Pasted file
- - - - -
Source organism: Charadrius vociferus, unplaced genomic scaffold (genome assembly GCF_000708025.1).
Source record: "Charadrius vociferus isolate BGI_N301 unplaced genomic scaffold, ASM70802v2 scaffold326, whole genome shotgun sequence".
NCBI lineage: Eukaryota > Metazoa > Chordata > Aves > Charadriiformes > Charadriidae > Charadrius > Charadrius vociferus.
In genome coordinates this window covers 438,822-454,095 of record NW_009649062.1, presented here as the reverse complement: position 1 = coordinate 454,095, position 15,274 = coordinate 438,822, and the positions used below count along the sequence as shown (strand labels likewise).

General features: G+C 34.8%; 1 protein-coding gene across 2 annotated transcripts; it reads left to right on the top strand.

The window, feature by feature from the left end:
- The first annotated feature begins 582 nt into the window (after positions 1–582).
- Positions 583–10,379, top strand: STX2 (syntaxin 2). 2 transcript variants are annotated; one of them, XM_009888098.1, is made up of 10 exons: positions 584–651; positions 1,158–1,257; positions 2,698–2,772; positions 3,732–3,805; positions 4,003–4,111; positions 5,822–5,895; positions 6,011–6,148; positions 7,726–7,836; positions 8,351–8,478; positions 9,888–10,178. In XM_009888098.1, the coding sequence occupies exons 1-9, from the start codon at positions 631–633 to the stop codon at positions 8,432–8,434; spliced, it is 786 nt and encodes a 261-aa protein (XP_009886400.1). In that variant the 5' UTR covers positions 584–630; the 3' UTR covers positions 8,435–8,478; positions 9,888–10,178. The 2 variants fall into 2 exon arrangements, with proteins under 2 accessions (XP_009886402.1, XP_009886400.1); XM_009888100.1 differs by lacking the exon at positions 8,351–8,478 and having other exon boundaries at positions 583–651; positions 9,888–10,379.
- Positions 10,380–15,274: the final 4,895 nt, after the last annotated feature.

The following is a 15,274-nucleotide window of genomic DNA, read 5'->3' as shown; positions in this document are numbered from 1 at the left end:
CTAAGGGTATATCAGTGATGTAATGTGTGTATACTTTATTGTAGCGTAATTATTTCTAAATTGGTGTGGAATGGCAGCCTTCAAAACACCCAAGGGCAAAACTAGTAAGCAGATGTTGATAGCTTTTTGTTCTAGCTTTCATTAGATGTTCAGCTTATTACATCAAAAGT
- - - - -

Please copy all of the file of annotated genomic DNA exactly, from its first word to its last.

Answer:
Source organism: Charadrius vociferus, unplaced genomic scaffold (genome assembly GCF_000708025.1).
Source record: "Charadrius vociferus isolate BGI_N301 unplaced genomic scaffold, ASM70802v2 scaffold326, whole genome shotgun sequence".
NCBI lineage: Eukaryota > Metazoa > Chordata > Aves > Charadriiformes > Charadriidae > Charadrius > Charadrius vociferus.
In genome coordinates this window covers 438,822-454,095 of record NW_009649062.1, presented here as the reverse complement: position 1 = coordinate 454,095, position 15,274 = coordinate 438,822, and the positions used below count along the sequence as shown (strand labels likewise).

General features: G+C 34.8%; 1 protein-coding gene across 2 annotated transcripts; it reads left to right on the top strand.

The window, feature by feature from the left end:
- The first annotated feature begins 582 nt into the window (after positions 1–582).
- Positions 583–10,379, top strand: STX2 (syntaxin 2). 2 transcript variants are annotated; one of them, XM_009888098.1, is made up of 10 exons: positions 584–651; positions 1,158–1,257; positions 2,698–2,772; positions 3,732–3,805; positions 4,003–4,111; positions 5,822–5,895; positions 6,011–6,148; positions 7,726–7,836; positions 8,351–8,478; positions 9,888–10,178. In XM_009888098.1, the coding sequence occupies exons 1-9, from the start codon at positions 631–633 to the stop codon at positions 8,432–8,434; spliced, it is 786 nt and encodes a 261-aa protein (XP_009886400.1). In that variant the 5' UTR covers positions 584–630; the 3' UTR covers positions 8,435–8,478; positions 9,888–10,178. The 2 variants fall into 2 exon arrangements, with proteins under 2 accessions (XP_009886402.1, XP_009886400.1); XM_009888100.1 differs by lacking the exon at positions 8,351–8,478 and having other exon boundaries at positions 583–651; positions 9,888–10,379.
- Positions 10,380–15,274: the final 4,895 nt, after the last annotated feature.

The following is a 15,274-nucleotide window of genomic DNA, read 5'->3' as shown; positions in this document are numbered from 1 at the left end:
CTAAGGGTATATCAGTGATGTAATGTGTGTATACTTTATTGTAGCGTAATTATTTCTAAATTGGTGTGGAATGGCAGCCTTCAAAACACCCAAGGGCAAAACTAGTAAGCAGATGTTGATAGCTTTTTGTTCTAGCTTTCATTAGATGTTCAGCTTATTACATCAAAAGT